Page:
“And they didn’t,” I said. Rhys and Mor nodded. “It was all a way to escape, wasn’t it? To start over somewhere else, with both their peoples?” Another set of nods. “So why not show the queens that? You started to tell them—”

“Because,” Rhys cut in, “in addition to it not proving a thing about my character, which seemed to be their biggest gripe, it would be a grave betrayal of our friends. Their only wish was to remain hidden—to live in peace with their peoples. They fought and bled and suffered enough for it. I will not bring them into this conflict.”

“Drakon’s aerial army,” Cassian mused, “was as good as ours. We might need to call upon him by the end.”

Rhys merely shook his head. Conversation over. And perhaps he was right: revealing Drakon and Miryam’s peaceful existence explained nothing about his own intentions. About his own merits and character.

“So, what do we offer them instead?” I asked. “What do we show them?”

Rhys’s face was bleak. “We show them Velaris.”

“What?” Mor barked. But Amren shushed her.

“You can’t mean to bring them here,” I said.

“Of course not. The risks are too great, entertaining them for even a night would likely result in bloodshed.” Rhys said. “So I plan to merely show them.”

“They’ll dismiss it as mind tricks,” Azriel countered.

“No,” Rhys said, getting to his feet. “I mean to show them—playing by their own rules.”

Amren clicked her nails against each other. “What do you mean, High Lord?”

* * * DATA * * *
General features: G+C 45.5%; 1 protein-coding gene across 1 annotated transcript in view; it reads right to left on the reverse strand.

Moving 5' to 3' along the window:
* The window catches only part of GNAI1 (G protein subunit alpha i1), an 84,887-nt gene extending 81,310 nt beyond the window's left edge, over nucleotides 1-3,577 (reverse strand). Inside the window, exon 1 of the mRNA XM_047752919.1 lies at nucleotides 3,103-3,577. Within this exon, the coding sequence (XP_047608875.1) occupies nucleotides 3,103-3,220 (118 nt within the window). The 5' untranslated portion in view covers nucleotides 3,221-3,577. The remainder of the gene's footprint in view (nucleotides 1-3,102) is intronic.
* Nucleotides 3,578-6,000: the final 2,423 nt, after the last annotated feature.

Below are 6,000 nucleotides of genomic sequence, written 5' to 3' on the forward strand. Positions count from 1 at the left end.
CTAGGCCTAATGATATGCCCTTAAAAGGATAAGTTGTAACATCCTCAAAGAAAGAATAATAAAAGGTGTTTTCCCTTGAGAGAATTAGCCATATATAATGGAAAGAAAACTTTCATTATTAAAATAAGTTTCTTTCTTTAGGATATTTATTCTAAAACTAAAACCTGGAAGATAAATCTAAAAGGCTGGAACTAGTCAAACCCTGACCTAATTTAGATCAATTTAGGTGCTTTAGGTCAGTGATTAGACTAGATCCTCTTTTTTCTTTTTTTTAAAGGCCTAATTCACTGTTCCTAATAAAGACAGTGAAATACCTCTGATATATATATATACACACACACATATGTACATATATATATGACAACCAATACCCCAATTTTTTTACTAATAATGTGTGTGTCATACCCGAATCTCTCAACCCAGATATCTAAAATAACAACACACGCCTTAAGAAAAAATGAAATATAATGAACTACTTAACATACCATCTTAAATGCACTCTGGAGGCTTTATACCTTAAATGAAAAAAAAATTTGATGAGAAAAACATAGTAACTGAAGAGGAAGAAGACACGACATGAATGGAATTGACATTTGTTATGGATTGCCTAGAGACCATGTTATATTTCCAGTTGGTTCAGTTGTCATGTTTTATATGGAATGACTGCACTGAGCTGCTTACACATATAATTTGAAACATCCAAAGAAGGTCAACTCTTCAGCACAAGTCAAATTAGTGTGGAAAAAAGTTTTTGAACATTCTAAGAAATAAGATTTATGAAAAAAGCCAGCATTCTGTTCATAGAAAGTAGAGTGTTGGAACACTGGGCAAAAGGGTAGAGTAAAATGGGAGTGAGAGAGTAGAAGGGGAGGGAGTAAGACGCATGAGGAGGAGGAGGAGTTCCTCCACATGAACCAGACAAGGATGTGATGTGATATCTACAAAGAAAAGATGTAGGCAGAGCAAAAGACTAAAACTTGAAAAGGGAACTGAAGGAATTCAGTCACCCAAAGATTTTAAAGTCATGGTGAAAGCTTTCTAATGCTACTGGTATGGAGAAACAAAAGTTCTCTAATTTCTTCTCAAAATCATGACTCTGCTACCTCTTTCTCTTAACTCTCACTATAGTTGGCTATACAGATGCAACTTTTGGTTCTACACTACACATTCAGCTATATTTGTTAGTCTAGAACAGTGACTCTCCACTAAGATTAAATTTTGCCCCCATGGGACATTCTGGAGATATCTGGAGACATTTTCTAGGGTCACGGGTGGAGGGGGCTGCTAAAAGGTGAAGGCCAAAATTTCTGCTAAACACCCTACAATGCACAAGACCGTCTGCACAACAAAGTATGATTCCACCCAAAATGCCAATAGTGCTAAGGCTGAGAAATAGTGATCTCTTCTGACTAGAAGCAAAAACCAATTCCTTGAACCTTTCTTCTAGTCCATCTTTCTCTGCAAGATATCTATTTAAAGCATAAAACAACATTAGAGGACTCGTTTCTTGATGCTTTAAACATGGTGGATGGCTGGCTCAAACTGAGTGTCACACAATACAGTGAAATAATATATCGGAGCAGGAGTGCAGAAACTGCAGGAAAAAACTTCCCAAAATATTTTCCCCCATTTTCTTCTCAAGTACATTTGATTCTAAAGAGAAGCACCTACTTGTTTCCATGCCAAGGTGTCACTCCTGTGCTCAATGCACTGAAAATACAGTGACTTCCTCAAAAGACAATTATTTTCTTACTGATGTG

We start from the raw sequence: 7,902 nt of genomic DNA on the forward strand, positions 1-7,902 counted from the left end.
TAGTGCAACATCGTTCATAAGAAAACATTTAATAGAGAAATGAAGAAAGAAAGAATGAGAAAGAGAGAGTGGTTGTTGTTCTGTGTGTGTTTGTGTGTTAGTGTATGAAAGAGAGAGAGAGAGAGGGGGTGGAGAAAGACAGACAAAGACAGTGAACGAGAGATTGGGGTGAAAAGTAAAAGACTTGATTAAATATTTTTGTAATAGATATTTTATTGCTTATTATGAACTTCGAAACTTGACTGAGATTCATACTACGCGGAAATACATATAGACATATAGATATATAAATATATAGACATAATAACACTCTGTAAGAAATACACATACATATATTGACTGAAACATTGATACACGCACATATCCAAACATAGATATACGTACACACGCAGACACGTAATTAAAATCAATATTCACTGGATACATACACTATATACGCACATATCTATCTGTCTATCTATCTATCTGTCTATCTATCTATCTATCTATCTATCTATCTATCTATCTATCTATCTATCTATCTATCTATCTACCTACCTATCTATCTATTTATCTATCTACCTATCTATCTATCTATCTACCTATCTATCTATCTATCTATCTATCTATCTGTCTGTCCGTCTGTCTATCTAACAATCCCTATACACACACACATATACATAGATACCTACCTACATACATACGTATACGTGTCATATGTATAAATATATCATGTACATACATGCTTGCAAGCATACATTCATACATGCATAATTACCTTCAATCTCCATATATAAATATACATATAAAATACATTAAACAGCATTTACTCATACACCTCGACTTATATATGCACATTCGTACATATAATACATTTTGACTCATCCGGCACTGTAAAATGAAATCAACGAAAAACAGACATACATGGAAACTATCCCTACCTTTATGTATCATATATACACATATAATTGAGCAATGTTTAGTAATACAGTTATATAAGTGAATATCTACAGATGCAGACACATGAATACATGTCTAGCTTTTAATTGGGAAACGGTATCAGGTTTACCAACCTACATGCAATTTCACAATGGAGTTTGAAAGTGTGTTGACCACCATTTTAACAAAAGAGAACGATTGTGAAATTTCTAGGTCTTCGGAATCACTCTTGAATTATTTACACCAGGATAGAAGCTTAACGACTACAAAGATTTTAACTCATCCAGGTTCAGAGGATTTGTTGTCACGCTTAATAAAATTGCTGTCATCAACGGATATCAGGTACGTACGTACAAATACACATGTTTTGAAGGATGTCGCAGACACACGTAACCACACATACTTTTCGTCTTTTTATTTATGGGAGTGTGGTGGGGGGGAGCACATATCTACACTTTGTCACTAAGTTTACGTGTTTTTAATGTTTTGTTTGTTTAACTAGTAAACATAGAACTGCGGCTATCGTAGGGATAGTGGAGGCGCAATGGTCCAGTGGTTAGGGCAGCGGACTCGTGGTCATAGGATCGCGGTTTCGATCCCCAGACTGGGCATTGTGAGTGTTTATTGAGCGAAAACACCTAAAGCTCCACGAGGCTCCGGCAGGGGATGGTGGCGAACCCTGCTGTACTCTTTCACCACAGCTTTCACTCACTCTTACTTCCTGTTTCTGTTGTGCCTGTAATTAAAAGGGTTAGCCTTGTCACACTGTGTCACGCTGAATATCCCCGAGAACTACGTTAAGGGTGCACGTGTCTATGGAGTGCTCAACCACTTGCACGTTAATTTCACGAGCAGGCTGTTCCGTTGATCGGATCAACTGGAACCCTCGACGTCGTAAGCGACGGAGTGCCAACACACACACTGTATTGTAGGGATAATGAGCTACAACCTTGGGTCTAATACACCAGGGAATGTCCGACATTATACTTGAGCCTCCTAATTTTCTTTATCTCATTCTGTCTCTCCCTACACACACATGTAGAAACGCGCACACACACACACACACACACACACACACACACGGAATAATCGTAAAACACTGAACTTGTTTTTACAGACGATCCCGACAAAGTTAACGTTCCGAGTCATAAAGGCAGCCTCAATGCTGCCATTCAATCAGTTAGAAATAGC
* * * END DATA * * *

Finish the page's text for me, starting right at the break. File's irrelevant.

But Rhys only said to Mor, “Send word to your father. We’re going to pay him and my other court a visit.”

My blood iced over. The Court of Nightmares.

There was an orb, it turned out, that had belonged to Mor’s family for millennia: the Veritas. It was rife with the truth-magic she’d claimed to possess—that many in her bloodline also bore. And the Veritas was one of their most valued and guarded talismans.

Rhys wasted no time planning. We’d go to the Court of Nightmares within the Hewn City tomorrow afternoon, winnowing near the massive mountain it was built within, and then flying the rest of the way.

Mor, Cassian, and I were mere distractions to make Rhys’s sudden visit less suspicious—while Azriel stole the orb from Mor’s father’s chambers.

The orb was known amongst the humans, had been wielded by them in the War, Rhys told me over a quiet dinner that night. The queens would know it. And would know it was absolute truth, not illusion or a trick, when we used it to show them—like peering into a living painting—that this city and its good people existed.

The others had suggested other places within his territory to prove he wasn’t some warmongering sadist, but none had the same impact as Velaris, Rhys claimed. For his people, for the world, he’d offer the queens this slice of truth.

After dinner, I wandered into the streets, and found myself eventually standing at the edge of the Rainbow, the night in full swing, patrons and artists and everyday citizens bustling from shop to shop, peering in the galleries, buying supplies.

Compared to the sparkling lights and bright colors of the little hill sloping down to the river ahead, the streets behind me were shadowed, sleeping.

I’d been here nearly two months and hadn’t worked up the courage to walk through the artists’ quarter.

But this place … Rhys would risk this beautiful city, these lovely people, all for a shot at peace. Perhaps the guilt of leaving it protected while the rest of Prythian had suffered drove him; perhaps offering up Velaris on a silver platter was his own attempt to ease the weight. I rubbed at my chest, an ache building in there.

I took a step toward the quarter—and halted.